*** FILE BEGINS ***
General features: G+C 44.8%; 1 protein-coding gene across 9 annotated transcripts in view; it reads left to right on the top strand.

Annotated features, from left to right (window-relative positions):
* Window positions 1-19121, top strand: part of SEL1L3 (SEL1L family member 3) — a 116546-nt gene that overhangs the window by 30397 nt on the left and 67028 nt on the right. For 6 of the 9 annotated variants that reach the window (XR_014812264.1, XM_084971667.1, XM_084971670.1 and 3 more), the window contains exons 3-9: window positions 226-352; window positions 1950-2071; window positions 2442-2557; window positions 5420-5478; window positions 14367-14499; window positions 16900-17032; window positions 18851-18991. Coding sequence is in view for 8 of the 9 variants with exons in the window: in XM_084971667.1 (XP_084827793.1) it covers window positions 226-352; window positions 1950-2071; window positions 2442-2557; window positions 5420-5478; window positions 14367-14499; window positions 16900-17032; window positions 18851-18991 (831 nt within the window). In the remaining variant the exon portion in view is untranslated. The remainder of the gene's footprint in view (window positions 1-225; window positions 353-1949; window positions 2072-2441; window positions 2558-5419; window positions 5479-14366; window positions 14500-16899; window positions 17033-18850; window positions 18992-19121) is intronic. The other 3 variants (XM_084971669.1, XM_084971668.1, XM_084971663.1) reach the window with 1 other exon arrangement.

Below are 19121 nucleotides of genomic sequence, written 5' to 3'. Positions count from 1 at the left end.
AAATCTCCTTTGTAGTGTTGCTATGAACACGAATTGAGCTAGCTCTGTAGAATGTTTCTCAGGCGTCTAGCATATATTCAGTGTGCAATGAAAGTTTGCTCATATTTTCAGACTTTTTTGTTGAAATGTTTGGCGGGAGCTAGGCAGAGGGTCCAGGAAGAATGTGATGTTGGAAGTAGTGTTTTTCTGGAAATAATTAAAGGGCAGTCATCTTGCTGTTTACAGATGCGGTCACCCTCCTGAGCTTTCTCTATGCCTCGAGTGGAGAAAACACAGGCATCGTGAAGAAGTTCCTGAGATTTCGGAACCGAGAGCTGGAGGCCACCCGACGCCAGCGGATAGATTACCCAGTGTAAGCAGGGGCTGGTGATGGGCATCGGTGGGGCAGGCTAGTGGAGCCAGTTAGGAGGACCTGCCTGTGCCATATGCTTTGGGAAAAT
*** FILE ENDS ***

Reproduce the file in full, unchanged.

General features: G+C 44.8%; 1 protein-coding gene across 9 annotated transcripts in view; it reads left to right on the top strand.

Annotated features, from left to right (window-relative positions):
* Window positions 1-19121, top strand: part of SEL1L3 (SEL1L family member 3) — a 116546-nt gene that overhangs the window by 30397 nt on the left and 67028 nt on the right. For 6 of the 9 annotated variants that reach the window (XR_014812264.1, XM_084971667.1, XM_084971670.1 and 3 more), the window contains exons 3-9: window positions 226-352; window positions 1950-2071; window positions 2442-2557; window positions 5420-5478; window positions 14367-14499; window positions 16900-17032; window positions 18851-18991. Coding sequence is in view for 8 of the 9 variants with exons in the window: in XM_084971667.1 (XP_084827793.1) it covers window positions 226-352; window positions 1950-2071; window positions 2442-2557; window positions 5420-5478; window positions 14367-14499; window positions 16900-17032; window positions 18851-18991 (831 nt within the window). In the remaining variant the exon portion in view is untranslated. The remainder of the gene's footprint in view (window positions 1-225; window positions 353-1949; window positions 2072-2441; window positions 2558-5419; window positions 5479-14366; window positions 14500-16899; window positions 17033-18850; window positions 18992-19121) is intronic. The other 3 variants (XM_084971669.1, XM_084971668.1, XM_084971663.1) reach the window with 1 other exon arrangement.

Below are 19121 nucleotides of genomic sequence, written 5' to 3'. Positions count from 1 at the left end.
AAATCTCCTTTGTAGTGTTGCTATGAACACGAATTGAGCTAGCTCTGTAGAATGTTTCTCAGGCGTCTAGCATATATTCAGTGTGCAATGAAAGTTTGCTCATATTTTCAGACTTTTTTGTTGAAATGTTTGGCGGGAGCTAGGCAGAGGGTCCAGGAAGAATGTGATGTTGGAAGTAGTGTTTTTCTGGAAATAATTAAAGGGCAGTCATCTTGCTGTTTACAGATGCGGTCACCCTCCTGAGCTTTCTCTATGCCTCGAGTGGAGAAAACACAGGCATCGTGAAGAAGTTCCTGAGATTTCGGAACCGAGAGCTGGAGGCCACCCGACGCCAGCGGATAGATTACCCAGTGTAAGCAGGGGCTGGTGATGGGCATCGGTGGGGCAGGCTAGTGGAGCCAGTTAGGAGGACCTGCCTGTGCCATATGCTTTGGGAAAAT